Joshua Mendes, a Provincetown, Massachusetts resident exploring the beaches of Cape Cod, came across a unique find – a bottle with a message inside.
According to local media, upon opening the bottle, Mendes discovered a note, written by one Jenny Brown, an 11-year-old girl looking for a pen pal. Dated May 14, 1983, the message says simply “Please write me.” Included was a Jonesport post office box return address.
Mendes and his father Paul attempted to find Jenny, but to no avail.
If you’re still out there, Jenny Brown, someone beachcombing at the tip of Cape Cod has found the message that you placed in a bottle more than 36 years ago.https://t.co/adm94EdnFb— FRANK 107.5 (@FRANKFMMAINE) 12 декабря 2019 г.
However, in a stroke of luck, after the story made the rounds in local media, the message’s author was found. Jenny, now a 48-year-old mother of two and resident of Jonesport, Maine, said she and a friend dropped bottles into the water on that day in 1983, with her friend’s bottle reportedly found just a day after she launched it one town over. Jenny’s, however, ended up traveling over 200 nautical miles, from Jonesport, Maine to Cape Cod, Massachusetts, and spent decades hidden away before being discovered.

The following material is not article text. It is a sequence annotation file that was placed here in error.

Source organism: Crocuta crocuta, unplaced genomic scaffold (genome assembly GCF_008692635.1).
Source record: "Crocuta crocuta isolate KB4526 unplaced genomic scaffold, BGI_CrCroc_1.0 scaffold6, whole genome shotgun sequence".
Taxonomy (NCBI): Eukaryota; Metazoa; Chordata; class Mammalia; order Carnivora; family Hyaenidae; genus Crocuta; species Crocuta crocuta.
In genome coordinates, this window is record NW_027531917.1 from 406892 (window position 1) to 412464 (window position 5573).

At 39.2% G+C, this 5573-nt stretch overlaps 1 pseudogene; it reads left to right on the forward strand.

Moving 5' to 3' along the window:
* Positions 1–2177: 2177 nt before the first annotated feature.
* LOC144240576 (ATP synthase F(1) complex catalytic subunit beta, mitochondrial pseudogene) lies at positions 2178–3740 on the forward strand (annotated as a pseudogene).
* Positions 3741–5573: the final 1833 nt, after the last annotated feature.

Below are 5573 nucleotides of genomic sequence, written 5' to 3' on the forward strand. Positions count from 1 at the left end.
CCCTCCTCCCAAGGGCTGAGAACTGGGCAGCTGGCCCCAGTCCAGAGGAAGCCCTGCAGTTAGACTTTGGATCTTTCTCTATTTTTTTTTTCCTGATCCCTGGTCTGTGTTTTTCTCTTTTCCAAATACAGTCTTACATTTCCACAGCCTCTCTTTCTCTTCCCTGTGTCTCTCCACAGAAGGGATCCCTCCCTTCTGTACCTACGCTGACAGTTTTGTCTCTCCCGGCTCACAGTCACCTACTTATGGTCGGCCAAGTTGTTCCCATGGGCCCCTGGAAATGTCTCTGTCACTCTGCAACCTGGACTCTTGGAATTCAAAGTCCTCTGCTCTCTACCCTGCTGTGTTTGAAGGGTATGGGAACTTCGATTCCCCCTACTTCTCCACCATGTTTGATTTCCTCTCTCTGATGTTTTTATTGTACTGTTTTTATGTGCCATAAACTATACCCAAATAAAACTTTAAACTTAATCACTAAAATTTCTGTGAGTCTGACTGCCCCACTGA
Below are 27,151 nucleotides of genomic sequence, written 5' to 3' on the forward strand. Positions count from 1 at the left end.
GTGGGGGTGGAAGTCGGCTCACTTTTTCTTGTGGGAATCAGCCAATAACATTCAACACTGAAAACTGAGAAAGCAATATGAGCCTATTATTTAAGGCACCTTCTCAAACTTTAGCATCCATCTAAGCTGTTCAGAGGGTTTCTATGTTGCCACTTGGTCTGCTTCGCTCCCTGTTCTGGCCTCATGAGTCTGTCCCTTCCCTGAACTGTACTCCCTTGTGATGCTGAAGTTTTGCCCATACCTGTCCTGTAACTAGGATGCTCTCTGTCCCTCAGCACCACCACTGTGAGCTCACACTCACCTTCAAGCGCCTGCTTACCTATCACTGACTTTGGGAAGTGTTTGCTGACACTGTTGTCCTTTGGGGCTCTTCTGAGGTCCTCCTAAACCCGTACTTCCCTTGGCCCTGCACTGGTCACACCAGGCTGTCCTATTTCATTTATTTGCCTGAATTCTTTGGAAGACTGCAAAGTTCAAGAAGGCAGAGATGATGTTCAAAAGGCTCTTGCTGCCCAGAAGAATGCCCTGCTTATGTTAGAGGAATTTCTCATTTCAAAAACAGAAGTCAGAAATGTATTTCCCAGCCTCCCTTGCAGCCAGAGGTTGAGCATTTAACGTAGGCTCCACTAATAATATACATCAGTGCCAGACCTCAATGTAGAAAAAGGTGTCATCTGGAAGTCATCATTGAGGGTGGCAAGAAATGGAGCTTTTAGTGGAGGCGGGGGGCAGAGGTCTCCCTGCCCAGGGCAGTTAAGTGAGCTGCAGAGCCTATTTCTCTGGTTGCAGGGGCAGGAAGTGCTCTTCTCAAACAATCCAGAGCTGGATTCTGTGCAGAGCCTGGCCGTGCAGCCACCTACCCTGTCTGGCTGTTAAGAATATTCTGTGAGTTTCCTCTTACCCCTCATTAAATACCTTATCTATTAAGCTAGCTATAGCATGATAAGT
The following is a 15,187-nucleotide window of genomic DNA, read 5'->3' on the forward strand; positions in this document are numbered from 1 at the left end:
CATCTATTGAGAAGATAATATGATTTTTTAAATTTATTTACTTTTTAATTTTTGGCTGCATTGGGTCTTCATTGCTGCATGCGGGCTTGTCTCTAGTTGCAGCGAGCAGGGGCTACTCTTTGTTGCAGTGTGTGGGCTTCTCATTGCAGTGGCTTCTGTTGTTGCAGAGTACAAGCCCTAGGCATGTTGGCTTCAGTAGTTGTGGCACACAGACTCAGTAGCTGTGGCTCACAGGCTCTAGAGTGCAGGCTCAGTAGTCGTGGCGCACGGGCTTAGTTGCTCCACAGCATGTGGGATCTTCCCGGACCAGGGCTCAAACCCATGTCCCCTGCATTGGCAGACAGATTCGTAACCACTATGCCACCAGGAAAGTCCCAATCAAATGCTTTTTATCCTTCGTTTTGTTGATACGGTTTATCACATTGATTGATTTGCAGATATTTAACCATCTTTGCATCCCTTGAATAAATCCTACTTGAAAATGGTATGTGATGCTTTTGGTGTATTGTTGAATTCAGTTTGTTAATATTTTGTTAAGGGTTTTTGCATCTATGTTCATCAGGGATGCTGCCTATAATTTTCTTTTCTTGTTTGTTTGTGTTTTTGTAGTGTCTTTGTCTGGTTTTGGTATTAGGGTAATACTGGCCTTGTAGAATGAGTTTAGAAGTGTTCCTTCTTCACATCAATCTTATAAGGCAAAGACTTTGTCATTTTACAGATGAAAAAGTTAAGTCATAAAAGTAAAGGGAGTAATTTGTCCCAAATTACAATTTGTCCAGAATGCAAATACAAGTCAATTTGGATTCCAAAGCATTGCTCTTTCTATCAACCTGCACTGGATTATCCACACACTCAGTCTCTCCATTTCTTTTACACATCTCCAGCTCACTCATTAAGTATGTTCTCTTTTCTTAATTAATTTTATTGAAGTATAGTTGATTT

Jenny said she recognized the post office box listed in the letter, which she said had belonged to her mother for three decades. She would like to see the bottle for herself.
“I think it is pretty neat,” Kathy Brown, Jenny’s sister, said. “It’s been a long time to have something you threw in the water wash up. It took her by surprise,” she added.
With their origins dating back to the third century BC, messages in bottles have long become the stuff of lore and legend, with some messages making trips across vast oceans and taking decades to reach their destination. Earlier this year, a group of Brazilian students found an old bottle with a message written by a Soviet sailor. Earlier, a sailor from Alaska found another, half-a-century old bottle from a Russian sailor wishing whoever fished it out of waters warm greetings, “good health, long life and happy sailing.”